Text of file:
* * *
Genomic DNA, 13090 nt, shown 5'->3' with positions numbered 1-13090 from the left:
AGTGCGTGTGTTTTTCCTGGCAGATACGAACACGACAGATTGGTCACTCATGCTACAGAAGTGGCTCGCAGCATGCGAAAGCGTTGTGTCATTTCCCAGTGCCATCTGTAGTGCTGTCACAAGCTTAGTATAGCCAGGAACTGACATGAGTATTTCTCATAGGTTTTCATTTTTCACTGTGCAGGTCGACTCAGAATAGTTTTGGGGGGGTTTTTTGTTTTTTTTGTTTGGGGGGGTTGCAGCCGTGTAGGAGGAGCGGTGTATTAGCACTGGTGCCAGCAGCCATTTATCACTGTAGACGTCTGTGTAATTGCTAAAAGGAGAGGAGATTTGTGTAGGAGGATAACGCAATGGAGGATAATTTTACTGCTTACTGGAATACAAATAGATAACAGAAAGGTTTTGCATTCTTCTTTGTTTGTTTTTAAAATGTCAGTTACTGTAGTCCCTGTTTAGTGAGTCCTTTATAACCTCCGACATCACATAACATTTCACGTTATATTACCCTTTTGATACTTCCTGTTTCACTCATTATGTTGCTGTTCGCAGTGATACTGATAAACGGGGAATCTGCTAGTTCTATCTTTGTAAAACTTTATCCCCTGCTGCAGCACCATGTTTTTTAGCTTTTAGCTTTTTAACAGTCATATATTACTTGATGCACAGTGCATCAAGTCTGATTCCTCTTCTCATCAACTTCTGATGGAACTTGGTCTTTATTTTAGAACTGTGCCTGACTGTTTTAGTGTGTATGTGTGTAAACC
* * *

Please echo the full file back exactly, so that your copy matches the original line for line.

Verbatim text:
Genomic DNA, 13090 nt, shown 5'->3' with positions numbered 1-13090 from the left:
AGTGCGTGTGTTTTTCCTGGCAGATACGAACACGACAGATTGGTCACTCATGCTACAGAAGTGGCTCGCAGCATGCGAAAGCGTTGTGTCATTTCCCAGTGCCATCTGTAGTGCTGTCACAAGCTTAGTATAGCCAGGAACTGACATGAGTATTTCTCATAGGTTTTCATTTTTCACTGTGCAGGTCGACTCAGAATAGTTTTGGGGGGGTTTTTTGTTTTTTTTGTTTGGGGGGGTTGCAGCCGTGTAGGAGGAGCGGTGTATTAGCACTGGTGCCAGCAGCCATTTATCACTGTAGACGTCTGTGTAATTGCTAAAAGGAGAGGAGATTTGTGTAGGAGGATAACGCAATGGAGGATAATTTTACTGCTTACTGGAATACAAATAGATAACAGAAAGGTTTTGCATTCTTCTTTGTTTGTTTTTAAAATGTCAGTTACTGTAGTCCCTGTTTAGTGAGTCCTTTATAACCTCCGACATCACATAACATTTCACGTTATATTACCCTTTTGATACTTCCTGTTTCACTCATTATGTTGCTGTTCGCAGTGATACTGATAAACGGGGAATCTGCTAGTTCTATCTTTGTAAAACTTTATCCCCTGCTGCAGCACCATGTTTTTTAGCTTTTAGCTTTTTAACAGTCATATATTACTTGATGCACAGTGCATCAAGTCTGATTCCTCTTCTCATCAACTTCTGATGGAACTTGGTCTTTATTTTAGAACTGTGCCTGACTGTTTTAGTGTGTATGTGTGTAAACC